The US chain, which has entered India in partnership with the Tata group, opened its first outlet in Mumbai in October 2012. But it took two years for Starbucks to come to Chennai, where it opened its first outlet in the Velachary area on July 10. It plans to open a second outlet soon, in the Alwarpet locality.
Chennai is famous for its ubiquitous filter coffee, a potent brew made in a cylindrical metal device with two compartments separated by a fine filter that allows water to percolate through a bed of coffee powder. The decoction that drips through into the bottom compartment is then mixed with milk and sugar to produce the famous Chennai filter coffee.
For now, youngsters are thronging the new Starbucks outlet, but filter coffee, brewed in most Chennai homes and available in low-cost eateries around the city, might yet prove to be formidable competition.
Starbucks' representatives did not reply to specific queries about the chain's prospects in Chennai. But because Starbucks is not a pioneer, it will not have to create a market for its style of coffeehouse: another chain has already done that.
Indeed, the first battle for coffee in Chennai took place a good 15 years ago, when the city got its first Western-style coffee house with Café Coffee Day's first outlet in Nungambakkam in 1999. Since then, the chain has grown to 74 cafés, becoming the largest in the city.
Starbucks, therefore, not only has another competitor in Café Coffee Day but also a fellow-traveller, albeit one that got an early start.
“Chennai was always a market where consumers understood their coffee well," said K Ramakrishnan, president of marketing for the Café Coffee Day chain. "However, by presenting the beverage in new and different variations from across the world, we were able to appeal to consumers. Moreover, our cafés also offered a space where the youth could meet, relax and hang out. That, coupled with our offerings like cappuccino and lattes, [allowed us] to attract the youth from drinking just filter coffee to including other variations."
Further, even though Chennai has a strong filter coffee market, there is plenty of room for other players, he said. Café Coffee Day isn’t too worried about competition from Starbucks, he said, because Chennai has space for more such places.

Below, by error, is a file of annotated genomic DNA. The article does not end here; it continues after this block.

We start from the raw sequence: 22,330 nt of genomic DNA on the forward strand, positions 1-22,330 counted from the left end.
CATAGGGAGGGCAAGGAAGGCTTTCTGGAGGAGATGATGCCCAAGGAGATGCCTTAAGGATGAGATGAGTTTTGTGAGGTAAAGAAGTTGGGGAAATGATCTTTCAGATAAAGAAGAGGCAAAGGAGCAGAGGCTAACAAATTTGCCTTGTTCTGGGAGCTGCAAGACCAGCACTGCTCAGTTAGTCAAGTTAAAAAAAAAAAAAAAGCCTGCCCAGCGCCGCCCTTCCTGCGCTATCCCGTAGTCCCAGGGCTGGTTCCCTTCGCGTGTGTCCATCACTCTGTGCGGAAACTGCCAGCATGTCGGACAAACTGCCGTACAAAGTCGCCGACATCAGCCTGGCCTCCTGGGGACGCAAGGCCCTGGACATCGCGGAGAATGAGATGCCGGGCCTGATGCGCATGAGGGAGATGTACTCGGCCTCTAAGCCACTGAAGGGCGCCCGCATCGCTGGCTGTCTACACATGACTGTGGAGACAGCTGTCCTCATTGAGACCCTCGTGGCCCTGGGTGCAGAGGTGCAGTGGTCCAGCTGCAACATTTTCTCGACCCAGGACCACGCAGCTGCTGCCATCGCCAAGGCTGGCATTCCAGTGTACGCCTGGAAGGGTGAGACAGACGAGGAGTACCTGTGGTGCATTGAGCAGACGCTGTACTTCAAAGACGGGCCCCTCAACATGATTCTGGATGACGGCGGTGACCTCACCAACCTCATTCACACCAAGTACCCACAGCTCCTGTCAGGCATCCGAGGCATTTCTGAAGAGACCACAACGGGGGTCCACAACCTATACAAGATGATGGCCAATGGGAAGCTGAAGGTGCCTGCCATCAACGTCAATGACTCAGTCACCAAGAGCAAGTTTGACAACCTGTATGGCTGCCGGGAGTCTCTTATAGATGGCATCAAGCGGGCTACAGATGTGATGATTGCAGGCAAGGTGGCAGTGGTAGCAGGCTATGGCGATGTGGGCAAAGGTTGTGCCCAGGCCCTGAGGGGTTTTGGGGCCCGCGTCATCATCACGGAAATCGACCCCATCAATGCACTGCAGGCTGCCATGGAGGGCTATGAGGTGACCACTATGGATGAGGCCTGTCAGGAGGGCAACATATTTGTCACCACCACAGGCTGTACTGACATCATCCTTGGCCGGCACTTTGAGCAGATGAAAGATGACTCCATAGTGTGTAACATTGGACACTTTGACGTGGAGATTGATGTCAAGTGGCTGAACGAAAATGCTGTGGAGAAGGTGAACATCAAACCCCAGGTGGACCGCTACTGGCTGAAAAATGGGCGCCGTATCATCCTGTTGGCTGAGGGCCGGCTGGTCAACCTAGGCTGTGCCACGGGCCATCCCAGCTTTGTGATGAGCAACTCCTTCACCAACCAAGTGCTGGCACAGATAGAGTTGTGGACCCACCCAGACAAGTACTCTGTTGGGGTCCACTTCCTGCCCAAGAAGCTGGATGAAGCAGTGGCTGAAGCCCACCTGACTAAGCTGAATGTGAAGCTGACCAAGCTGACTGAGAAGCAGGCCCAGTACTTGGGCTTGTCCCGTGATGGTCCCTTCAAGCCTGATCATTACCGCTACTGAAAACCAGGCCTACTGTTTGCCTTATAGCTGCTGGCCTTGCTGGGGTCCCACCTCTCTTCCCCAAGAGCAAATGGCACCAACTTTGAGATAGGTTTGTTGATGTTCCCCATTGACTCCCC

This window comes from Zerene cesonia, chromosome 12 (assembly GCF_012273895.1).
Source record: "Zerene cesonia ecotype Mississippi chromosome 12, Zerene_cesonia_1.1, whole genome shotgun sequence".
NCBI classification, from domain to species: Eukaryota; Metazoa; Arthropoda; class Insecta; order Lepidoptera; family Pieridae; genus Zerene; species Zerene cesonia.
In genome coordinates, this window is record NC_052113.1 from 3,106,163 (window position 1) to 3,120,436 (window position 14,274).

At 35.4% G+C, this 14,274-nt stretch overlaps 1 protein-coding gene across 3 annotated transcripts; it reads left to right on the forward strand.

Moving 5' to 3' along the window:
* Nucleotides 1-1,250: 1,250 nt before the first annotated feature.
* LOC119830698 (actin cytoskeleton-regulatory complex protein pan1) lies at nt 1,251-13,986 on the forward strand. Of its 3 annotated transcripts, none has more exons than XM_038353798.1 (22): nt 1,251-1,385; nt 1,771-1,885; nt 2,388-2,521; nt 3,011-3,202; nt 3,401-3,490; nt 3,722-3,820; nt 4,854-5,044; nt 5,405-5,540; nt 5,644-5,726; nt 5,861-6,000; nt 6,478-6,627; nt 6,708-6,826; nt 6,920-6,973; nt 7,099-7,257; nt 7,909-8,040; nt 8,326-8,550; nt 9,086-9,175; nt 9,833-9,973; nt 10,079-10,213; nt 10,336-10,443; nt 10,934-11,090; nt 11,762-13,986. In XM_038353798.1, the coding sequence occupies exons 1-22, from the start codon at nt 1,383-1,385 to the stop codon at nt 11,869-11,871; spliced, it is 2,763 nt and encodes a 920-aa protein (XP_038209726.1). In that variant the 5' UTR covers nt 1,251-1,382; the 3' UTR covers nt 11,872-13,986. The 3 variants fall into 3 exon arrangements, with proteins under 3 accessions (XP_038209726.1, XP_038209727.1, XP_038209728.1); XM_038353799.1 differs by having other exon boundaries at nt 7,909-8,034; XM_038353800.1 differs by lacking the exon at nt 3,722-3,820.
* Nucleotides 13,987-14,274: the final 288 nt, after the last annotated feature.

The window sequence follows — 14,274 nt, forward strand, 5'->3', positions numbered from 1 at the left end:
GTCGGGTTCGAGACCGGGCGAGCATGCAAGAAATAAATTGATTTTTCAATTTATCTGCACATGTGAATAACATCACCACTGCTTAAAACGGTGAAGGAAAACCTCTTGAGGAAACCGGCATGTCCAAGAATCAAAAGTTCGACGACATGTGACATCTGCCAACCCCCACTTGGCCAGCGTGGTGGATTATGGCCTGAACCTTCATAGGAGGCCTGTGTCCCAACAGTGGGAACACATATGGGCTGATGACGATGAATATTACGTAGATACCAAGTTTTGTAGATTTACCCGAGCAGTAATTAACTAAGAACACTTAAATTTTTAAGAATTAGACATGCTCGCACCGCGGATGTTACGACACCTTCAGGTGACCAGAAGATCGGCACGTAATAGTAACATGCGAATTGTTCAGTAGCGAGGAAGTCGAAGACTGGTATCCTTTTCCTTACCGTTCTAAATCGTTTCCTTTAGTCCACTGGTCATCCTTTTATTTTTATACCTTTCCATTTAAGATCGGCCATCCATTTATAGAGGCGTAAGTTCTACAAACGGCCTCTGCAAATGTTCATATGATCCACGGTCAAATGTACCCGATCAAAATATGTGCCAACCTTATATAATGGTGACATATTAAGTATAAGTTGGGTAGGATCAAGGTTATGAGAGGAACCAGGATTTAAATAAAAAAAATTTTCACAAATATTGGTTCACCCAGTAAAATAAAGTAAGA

Café Coffee Day is not the only one that is blasé about competition from Starbucks. Local eateries, too, with their affordable prices, high sales and loyal clientèle, couldn’t care less about competition from a chain.
A cup of coffee costs about Rs 25 at local eateries, while prices start at Rs 75 at Café Coffee Day and Rs 120 at Starbucks.
"Coffee shops are for youngsters who want to spend some time over a cold coffee or some other drink," said Gopal, managing director of Geetha Café, a popular place for filter coffee, which manages to sell 600 to 800 tumblers of coffee a day from five kilograms of coffee powder. "But regular coffee drinkers still come to us."
The Mylai Karpagambal mess, one of Chennai's oldest coffee haunts, located near the famous Kapaleshwar temple in Mylapore, sells 1,000 tumblers a day. "It is a good thing for us that more coffee shops are springing up," said Ramadas, grandson of S Prabhudas, the founder. "Only if you eat at ten guests’ homes will you crave and come back home to your mother's food. Also, competition motivates us to deliver our best."
Also, the market for the two kinds of establishments were different.
"The ambience at a café is what attracts me more than what is in my cup of coffee," said Krithika Sukumar, 27, a communications professional. "I love serene coffee shops with good music. If I want filter coffee I would rather make it at home the way I like it."
For others, the taste is paramount. "I go to filter coffee joints because I grew up developing a taste for it, and when I go out for coffee I am focused on the taste," said Shivakumar Sridhar, 29, technical head at Maximum Media. "Nothing satisfies my coffee urge better than authentic filter coffee. Wherever I go, it is my benchmark for taste."
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